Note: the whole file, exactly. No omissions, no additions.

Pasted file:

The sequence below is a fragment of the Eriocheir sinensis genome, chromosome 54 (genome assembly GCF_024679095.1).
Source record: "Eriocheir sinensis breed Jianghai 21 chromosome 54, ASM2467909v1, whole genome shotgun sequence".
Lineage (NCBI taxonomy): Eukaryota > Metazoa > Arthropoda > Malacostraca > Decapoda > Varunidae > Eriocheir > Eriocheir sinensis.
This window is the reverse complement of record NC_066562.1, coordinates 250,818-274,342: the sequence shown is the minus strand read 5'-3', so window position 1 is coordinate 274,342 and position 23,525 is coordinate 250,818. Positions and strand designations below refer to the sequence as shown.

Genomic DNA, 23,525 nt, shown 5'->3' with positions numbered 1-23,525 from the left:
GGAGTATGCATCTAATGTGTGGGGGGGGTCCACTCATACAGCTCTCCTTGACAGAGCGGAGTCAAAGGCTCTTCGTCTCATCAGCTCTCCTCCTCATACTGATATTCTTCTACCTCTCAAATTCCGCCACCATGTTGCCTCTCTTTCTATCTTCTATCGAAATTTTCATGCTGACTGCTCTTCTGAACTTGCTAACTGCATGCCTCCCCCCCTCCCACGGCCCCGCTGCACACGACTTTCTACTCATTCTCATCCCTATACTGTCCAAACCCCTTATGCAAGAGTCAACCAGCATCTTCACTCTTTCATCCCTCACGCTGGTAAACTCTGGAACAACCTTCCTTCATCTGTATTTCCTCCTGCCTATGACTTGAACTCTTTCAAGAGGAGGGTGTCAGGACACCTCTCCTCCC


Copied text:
The sequence below is a fragment of the Eriocheir sinensis genome, chromosome 54 (genome assembly GCF_024679095.1).
Source record: "Eriocheir sinensis breed Jianghai 21 chromosome 54, ASM2467909v1, whole genome shotgun sequence".
Lineage (NCBI taxonomy): Eukaryota > Metazoa > Arthropoda > Malacostraca > Decapoda > Varunidae > Eriocheir > Eriocheir sinensis.
This window is the reverse complement of record NC_066562.1, coordinates 250,818-274,342: the sequence shown is the minus strand read 5'-3', so window position 1 is coordinate 274,342 and position 23,525 is coordinate 250,818. Positions and strand designations below refer to the sequence as shown.

Genomic DNA, 23,525 nt, shown 5'->3' with positions numbered 1-23,525 from the left:
GGAGTATGCATCTAATGTGTGGGGGGGGTCCACTCATACAGCTCTCCTTGACAGAGCGGAGTCAAAGGCTCTTCGTCTCATCAGCTCTCCTCCTCATACTGATATTCTTCTACCTCTCAAATTCCGCCACCATGTTGCCTCTCTTTCTATCTTCTATCGAAATTTTCATGCTGACTGCTCTTCTGAACTTGCTAACTGCATGCCTCCCCCCCTCCCACGGCCCCGCTGCACACGACTTTCTACTCATTCTCATCCCTATACTGTCCAAACCCCTTATGCAAGAGTCAACCAGCATCTTCACTCTTTCATCCCTCACGCTGGTAAACTCTGGAACAACCTTCCTTCATCTGTATTTCCTCCTGCCTATGACTTGAACTCTTTCAAGAGGAGGGTGTCAGGACACCTCTCCTCCC